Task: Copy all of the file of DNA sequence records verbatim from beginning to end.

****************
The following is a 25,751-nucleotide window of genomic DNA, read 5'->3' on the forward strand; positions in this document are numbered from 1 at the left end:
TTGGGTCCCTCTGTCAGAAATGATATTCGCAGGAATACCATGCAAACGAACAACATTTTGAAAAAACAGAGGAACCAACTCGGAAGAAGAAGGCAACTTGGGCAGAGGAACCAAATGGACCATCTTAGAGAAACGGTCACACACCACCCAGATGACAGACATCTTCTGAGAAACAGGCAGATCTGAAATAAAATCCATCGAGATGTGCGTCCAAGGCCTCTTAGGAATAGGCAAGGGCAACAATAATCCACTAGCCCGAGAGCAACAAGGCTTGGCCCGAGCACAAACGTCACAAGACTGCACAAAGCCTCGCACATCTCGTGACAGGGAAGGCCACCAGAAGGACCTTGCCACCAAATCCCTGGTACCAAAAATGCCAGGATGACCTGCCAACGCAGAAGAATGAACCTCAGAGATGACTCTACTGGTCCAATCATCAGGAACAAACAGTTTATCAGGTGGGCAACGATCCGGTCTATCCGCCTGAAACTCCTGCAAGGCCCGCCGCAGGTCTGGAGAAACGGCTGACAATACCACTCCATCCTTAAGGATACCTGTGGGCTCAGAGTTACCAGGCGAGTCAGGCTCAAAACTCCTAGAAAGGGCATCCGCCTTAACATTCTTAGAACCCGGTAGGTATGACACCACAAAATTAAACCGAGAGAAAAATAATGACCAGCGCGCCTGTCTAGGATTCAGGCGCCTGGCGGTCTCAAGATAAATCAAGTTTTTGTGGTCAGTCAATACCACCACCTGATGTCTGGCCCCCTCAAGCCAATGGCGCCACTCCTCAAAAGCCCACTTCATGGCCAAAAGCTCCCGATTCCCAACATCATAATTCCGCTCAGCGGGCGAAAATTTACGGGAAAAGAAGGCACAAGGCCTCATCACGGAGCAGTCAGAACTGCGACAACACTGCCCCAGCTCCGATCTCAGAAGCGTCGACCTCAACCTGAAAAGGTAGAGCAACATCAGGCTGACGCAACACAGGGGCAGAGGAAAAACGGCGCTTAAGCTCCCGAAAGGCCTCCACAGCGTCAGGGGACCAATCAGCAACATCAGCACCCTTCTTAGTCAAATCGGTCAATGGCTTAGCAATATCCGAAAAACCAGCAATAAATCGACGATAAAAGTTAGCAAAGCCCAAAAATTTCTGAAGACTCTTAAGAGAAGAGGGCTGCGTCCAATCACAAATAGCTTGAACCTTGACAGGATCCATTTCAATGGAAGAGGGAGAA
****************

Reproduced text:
The following is a 25,751-nucleotide window of genomic DNA, read 5'->3' on the forward strand; positions in this document are numbered from 1 at the left end:
TTGGGTCCCTCTGTCAGAAATGATATTCGCAGGAATACCATGCAAACGAACAACATTTTGAAAAAACAGAGGAACCAACTCGGAAGAAGAAGGCAACTTGGGCAGAGGAACCAAATGGACCATCTTAGAGAAACGGTCACACACCACCCAGATGACAGACATCTTCTGAGAAACAGGCAGATCTGAAATAAAATCCATCGAGATGTGCGTCCAAGGCCTCTTAGGAATAGGCAAGGGCAACAATAATCCACTAGCCCGAGAGCAACAAGGCTTGGCCCGAGCACAAACGTCACAAGACTGCACAAAGCCTCGCACATCTCGTGACAGGGAAGGCCACCAGAAGGACCTTGCCACCAAATCCCTGGTACCAAAAATGCCAGGATGACCTGCCAACGCAGAAGAATGAACCTCAGAGATGACTCTACTGGTCCAATCATCAGGAACAAACAGTTTATCAGGTGGGCAACGATCCGGTCTATCCGCCTGAAACTCCTGCAAGGCCCGCCGCAGGTCTGGAGAAACGGCTGACAATACCACTCCATCCTTAAGGATACCTGTGGGCTCAGAGTTACCAGGCGAGTCAGGCTCAAAACTCCTAGAAAGGGCATCCGCCTTAACATTCTTAGAACCCGGTAGGTATGACACCACAAAATTAAACCGAGAGAAAAATAATGACCAGCGCGCCTGTCTAGGATTCAGGCGCCTGGCGGTCTCAAGATAAATCAAGTTTTTGTGGTCAGTCAATACCACCACCTGATGTCTGGCCCCCTCAAGCCAATGGCGCCACTCCTCAAAAGCCCACTTCATGGCCAAAAGCTCCCGATTCCCAACATCATAATTCCGCTCAGCGGGCGAAAATTTACGGGAAAAGAAGGCACAAGGCCTCATCACGGAGCAGTCAGAACTGCGACAACACTGCCCCAGCTCCGATCTCAGAAGCGTCGACCTCAACCTGAAAAGGTAGAGCAACATCAGGCTGACGCAACACAGGGGCAGAGGAAAAACGGCGCTTAAGCTCCCGAAAGGCCTCCACAGCGTCAGGGGACCAATCAGCAACATCAGCACCCTTCTTAGTCAAATCGGTCAATGGCTTAGCAATATCCGAAAAACCAGCAATAAATCGACGATAAAAGTTAGCAAAGCCCAAAAATTTCTGAAGACTCTTAAGAGAAGAGGGCTGCGTCCAATCACAAATAGCTTGAACCTTGACAGGATCCATTTCAATGGAAGAGGGAGAA